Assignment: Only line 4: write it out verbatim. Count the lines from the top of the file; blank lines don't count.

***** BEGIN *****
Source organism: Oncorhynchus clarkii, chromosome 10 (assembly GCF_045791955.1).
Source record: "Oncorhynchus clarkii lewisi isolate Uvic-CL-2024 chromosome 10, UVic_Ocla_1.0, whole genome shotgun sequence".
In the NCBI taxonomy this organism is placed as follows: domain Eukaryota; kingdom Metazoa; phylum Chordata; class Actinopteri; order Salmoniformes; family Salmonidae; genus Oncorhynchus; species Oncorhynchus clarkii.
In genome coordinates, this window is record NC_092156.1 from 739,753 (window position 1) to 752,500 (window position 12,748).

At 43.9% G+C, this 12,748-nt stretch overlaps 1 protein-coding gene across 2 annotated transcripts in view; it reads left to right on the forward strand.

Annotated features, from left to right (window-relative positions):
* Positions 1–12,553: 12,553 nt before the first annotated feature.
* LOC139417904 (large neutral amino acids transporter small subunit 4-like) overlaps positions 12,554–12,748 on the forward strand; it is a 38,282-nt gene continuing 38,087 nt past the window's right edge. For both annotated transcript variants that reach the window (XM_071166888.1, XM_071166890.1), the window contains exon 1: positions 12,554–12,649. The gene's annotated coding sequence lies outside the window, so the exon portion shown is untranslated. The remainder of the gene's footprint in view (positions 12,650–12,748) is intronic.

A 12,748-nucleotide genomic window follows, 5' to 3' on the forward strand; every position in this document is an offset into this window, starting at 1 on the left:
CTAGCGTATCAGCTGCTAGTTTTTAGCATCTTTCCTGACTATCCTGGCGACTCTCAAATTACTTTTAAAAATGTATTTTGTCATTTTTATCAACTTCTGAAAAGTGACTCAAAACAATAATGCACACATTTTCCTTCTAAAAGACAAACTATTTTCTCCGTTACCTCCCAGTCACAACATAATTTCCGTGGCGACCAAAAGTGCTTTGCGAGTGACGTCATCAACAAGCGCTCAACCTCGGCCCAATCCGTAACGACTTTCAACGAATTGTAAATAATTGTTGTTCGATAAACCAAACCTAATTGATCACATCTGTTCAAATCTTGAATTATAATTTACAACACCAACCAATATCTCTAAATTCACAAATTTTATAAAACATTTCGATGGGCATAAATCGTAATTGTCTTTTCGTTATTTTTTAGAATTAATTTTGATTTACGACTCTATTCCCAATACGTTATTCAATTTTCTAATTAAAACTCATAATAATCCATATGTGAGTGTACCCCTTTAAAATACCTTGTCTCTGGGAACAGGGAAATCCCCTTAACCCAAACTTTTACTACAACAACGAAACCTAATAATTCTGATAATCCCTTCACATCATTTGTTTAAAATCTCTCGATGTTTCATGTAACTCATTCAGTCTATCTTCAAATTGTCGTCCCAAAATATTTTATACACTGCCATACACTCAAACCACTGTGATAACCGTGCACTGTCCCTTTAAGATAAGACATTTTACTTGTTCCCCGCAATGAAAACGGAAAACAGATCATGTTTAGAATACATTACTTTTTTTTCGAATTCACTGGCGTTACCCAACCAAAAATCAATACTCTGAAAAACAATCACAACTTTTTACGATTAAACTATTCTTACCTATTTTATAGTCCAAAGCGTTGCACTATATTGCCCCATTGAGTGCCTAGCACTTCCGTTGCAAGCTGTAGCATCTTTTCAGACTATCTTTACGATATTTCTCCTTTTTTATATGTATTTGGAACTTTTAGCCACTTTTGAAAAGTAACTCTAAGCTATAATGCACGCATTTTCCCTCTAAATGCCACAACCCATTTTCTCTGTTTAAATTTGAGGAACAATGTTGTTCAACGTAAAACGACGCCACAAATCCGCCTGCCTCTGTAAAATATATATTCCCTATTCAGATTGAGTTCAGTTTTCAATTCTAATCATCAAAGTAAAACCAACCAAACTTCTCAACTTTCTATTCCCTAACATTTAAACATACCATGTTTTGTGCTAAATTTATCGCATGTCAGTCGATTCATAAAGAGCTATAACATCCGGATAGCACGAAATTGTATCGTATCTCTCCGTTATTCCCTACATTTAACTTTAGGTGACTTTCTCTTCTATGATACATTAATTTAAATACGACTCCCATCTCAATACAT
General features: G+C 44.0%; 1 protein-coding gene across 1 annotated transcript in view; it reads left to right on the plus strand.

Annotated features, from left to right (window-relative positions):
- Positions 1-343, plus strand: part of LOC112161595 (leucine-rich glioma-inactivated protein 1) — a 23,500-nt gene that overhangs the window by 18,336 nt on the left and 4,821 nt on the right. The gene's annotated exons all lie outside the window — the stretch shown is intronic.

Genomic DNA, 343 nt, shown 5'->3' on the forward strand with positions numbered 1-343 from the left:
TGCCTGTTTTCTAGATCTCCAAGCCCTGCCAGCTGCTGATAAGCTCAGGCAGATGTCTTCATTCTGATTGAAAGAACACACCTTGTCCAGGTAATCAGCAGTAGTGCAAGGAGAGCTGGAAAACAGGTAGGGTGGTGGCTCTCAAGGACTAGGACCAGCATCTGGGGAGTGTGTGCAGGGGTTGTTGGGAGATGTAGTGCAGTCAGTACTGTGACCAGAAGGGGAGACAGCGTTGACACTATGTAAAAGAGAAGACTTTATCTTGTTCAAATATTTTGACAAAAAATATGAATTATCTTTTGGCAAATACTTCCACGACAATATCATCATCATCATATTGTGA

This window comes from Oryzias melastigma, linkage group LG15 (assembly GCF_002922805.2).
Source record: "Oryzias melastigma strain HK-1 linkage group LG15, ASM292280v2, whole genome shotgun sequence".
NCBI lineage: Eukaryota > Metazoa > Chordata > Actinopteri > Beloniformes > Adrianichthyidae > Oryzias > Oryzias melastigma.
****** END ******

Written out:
In genome coordinates, this window is record NC_092156.1 from 739,753 (window position 1) to 752,500 (window position 12,748).